Minding your Msakels, and losing your worms
I'm also excited to announce that starting in early January, Salon's talented Joe Conason will start a daily blog. Salon loyalists will remember the great Joe Conason's Journal, a daily blog Joe ran back before the blogging revolution. Finally, you'll get your Daily Joe again on Salon.
Happy holidays. Let us know what you'd most like to see on Salon in the new year. (Joan Walsh, “Some holiday improvements from Salon,” 24 Dec. 2009)
The occasional article by people like Nan Mooney ('Not keeping up with our parents") would be nice. I do think there is a chance that some of the huge distress students are experiencing, might be missed amidst all the better comics format, new and/or expanded Food, Film and Books sections, and more Conason. Thirty percent student tuition increases. Take yourself back to the 60s and imagine what you would have done with that, amidst an aging left, still capable of marked innovation but seeming susceptible to becoming more and more adrift in once sages and Great Books. (Feel your pain!?: I can't even see you, dear . . .) To be clear, the new sections/expansions COULD prove great. I just hope it's easy to imagine liberal 20-year-olds finding home in them, not just out of shelter from the storm.
Fewer articles written by people making sell-outs seem practical, grounded, fit. Fewer articles making truly sane progressive thought seem as "unbalanced" and unreasonable (i.e., crazy) as its "equivalent" on the right. (Really, just count how many articles seem mostly about helping their writers massage out muscle-tightening feelings of compromise. I'm not broken; I'm a realist, patient, an adult -- "you're" the one who's crazy!)
Why no surprises in the letter sections (other than smaller print)? Has this been well discussed? Hope so. First thing I noticed about Salon was that it had a very empowering, front-in-face, letter section. More dynamism there would thrill.
Become a website Coca Cola would hesitate to associate with, even with it changing with the world, as we all try and live positively, help one another through the Tides, and learn more. (Oh how we admired the 'KRP for wriggling itself free from cadillacs of worms!)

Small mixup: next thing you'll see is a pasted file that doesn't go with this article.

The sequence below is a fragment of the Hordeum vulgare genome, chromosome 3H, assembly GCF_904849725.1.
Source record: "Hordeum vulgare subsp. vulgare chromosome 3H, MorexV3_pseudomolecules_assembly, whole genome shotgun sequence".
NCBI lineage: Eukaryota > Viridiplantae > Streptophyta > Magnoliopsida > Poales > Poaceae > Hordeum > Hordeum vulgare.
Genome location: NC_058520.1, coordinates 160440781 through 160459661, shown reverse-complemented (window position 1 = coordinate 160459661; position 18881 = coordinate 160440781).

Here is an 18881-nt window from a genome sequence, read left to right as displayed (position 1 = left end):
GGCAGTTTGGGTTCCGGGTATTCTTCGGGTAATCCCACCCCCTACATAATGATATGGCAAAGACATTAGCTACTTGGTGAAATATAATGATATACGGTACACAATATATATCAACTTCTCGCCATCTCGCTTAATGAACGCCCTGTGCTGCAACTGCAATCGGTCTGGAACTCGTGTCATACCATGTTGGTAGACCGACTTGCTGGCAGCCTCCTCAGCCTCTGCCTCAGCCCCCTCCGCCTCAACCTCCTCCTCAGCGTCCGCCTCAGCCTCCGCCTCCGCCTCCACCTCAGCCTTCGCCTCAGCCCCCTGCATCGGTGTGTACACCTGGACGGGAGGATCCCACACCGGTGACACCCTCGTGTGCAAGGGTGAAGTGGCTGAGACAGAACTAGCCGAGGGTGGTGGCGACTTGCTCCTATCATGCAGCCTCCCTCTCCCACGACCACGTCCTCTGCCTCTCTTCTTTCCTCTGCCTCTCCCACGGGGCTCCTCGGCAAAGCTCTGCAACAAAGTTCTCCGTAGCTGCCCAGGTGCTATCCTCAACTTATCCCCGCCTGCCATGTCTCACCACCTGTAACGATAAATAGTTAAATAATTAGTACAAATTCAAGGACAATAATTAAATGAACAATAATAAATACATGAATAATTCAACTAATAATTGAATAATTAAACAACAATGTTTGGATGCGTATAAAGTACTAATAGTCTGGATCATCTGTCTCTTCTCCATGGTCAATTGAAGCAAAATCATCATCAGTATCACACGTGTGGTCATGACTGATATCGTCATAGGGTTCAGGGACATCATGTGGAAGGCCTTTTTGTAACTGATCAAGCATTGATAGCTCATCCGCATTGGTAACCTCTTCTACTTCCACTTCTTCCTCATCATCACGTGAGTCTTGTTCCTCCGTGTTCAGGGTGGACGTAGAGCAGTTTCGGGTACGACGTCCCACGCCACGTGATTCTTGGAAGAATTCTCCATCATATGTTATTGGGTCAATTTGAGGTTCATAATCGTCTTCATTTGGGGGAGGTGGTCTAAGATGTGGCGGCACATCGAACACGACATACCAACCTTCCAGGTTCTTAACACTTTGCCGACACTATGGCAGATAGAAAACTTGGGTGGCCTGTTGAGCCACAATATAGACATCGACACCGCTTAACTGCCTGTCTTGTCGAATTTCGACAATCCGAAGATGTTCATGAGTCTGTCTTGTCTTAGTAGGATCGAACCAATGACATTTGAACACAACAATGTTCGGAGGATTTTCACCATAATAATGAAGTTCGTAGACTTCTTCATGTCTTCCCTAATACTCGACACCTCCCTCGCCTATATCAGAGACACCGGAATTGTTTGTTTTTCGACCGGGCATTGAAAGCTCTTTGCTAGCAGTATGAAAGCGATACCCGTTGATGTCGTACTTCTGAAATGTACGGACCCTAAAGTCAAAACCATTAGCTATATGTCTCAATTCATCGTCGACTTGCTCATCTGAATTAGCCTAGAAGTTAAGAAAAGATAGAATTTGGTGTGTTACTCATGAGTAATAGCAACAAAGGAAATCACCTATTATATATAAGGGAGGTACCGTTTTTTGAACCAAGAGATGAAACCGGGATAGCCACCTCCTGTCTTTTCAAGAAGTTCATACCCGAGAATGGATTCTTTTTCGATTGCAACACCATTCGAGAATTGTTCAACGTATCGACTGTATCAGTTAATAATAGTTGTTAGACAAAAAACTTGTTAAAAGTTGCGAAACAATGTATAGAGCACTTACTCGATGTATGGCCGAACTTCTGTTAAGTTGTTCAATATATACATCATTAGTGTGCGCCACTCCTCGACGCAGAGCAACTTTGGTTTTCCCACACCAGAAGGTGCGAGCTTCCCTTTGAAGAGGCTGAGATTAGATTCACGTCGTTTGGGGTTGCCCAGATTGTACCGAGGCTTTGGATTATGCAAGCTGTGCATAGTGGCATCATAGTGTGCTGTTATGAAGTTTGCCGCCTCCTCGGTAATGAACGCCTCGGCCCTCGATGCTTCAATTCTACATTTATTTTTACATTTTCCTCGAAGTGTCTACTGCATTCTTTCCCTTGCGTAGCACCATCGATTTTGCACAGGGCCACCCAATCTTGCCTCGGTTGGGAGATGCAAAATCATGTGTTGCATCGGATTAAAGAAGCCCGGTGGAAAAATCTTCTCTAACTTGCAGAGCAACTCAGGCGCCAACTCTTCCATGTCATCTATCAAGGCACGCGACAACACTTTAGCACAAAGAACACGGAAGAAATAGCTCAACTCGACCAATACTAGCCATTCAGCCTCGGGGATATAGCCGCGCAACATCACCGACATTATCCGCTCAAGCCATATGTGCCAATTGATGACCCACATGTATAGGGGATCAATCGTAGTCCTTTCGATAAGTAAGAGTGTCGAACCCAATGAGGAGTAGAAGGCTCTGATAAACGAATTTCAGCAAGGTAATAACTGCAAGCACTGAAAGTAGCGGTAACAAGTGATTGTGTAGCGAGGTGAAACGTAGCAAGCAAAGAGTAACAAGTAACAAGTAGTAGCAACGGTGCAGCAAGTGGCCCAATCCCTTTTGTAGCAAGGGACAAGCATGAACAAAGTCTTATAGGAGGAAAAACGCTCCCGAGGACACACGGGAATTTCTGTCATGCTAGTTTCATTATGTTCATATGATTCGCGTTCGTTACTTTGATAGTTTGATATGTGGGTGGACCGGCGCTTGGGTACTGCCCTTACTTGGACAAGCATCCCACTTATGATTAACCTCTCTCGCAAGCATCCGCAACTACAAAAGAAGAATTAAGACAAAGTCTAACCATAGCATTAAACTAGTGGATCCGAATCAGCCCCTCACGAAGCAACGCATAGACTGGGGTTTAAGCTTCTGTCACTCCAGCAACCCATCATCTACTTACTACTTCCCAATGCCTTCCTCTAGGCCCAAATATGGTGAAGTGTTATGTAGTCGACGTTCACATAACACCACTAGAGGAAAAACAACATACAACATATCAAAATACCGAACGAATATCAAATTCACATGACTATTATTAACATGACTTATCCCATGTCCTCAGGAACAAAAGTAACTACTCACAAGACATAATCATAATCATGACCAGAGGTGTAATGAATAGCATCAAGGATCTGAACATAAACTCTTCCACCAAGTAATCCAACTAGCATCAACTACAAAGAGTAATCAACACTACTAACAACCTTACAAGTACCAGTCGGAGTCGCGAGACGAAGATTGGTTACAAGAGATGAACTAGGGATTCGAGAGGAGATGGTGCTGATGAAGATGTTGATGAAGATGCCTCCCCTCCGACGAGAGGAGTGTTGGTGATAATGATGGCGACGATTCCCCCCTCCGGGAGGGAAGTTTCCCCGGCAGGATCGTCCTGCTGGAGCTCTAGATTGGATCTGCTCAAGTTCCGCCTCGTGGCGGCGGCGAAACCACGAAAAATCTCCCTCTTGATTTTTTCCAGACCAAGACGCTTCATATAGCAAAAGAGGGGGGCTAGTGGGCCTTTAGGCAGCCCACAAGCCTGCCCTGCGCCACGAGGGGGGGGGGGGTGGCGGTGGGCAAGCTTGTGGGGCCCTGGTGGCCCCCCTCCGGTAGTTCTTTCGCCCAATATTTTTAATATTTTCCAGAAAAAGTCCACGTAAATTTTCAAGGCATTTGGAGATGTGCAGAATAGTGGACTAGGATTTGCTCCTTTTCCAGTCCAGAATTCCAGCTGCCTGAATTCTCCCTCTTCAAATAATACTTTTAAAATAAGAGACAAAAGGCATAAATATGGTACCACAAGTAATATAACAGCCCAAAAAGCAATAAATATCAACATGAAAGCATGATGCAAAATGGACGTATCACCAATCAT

Great lineup for SALON's readers on film/books! But please don't let Film Reviewers hang on an imbalanced wire...of gender or ageist bias...
Great news and I look forward to Joe's column and the new Film/Books Reviewers. Although, admittedly, one tends to be rather subjective in choosing the film reviewer who more likely represents their own personal tastes, aesthetic proclivities or socio-cultural experiences, it's nice to expect to see a more balanced perspective from Salon's Film Reviewers! And not the blatantly unrealistic genderic and ageist bias found in Stephanie Zacharek's Hollywood version of directorial and cinematographic competence.
In particular, her review on Nancy Meyer's newest directorial effort did not even attempt to thinly disguise this embryonic reviewer's youthful genderic biases and extremely parochial appreciation of the film experience itself, especially as it relates to its own historical roots *and* to pioneering women directors.
Love it or hate it, Hollywood is the Sahara desert of women directors and pseudo-erudite reviews in a pedestrian style such as the recent Meyers-bashing article by Ms Zacharek [as clearly depicted by the overwhelmingly negative responses from readers!] are hindering readers' aesthetic viewing appreciation, not enlightening it!
Yea, okay, Ida Lupino may not have been Cecil B. DeMille, and Nancy Meyers may not be Howard Hawks! But what's the percentage of women working as Hollywood mainstream directors, anyway? One percent? Meyers gets that the current Hollywood realities are ones predominantly formulated by male directors. And this ain't good for young women--as evidenced by Stephanie's own review, lamentably lacking in sufficiently balanced insights.
But surely Stephanie's film myopia prevents her from seeing that Meyers' 'Something's Gotta Give' and 'It's Complicated' hold promise of Billy Wilder's 1959 'Some Like it Hot' and Hepburn's 'Holiday' of 1938.
And for Stephanie to dismiss Meyers for daring to bring a "woman's" perspective to the current Hollywood Crude Comedy stables--while further insulting her readers' intelligence by her arrogantly displayed dismissiveness of "older" women's viewing habits....well let's just give this myopic neophyte the news that 15 years from now, she'll be sharing the viewing habits of those "older women" she so despises....with relish! Amen. (Msakel, response to post, “Some holiday improvements from Salon”)
It's a vast and great wall, but there is a potential weakness
You know, one more thing now does come to mind . . .
In addition to more youth, more articles that smoke out the meanness in the Msakels, the vindictiveness in the aging and intolerant, would be appreciated. What my generation needs to know is that we are not blocked: and seeing how when boomers (and on) get upset they can seem shaky, gives us confidence that with apt navigation, if we stir the pot, we can make our way through them, genuinely does give some hope for the future.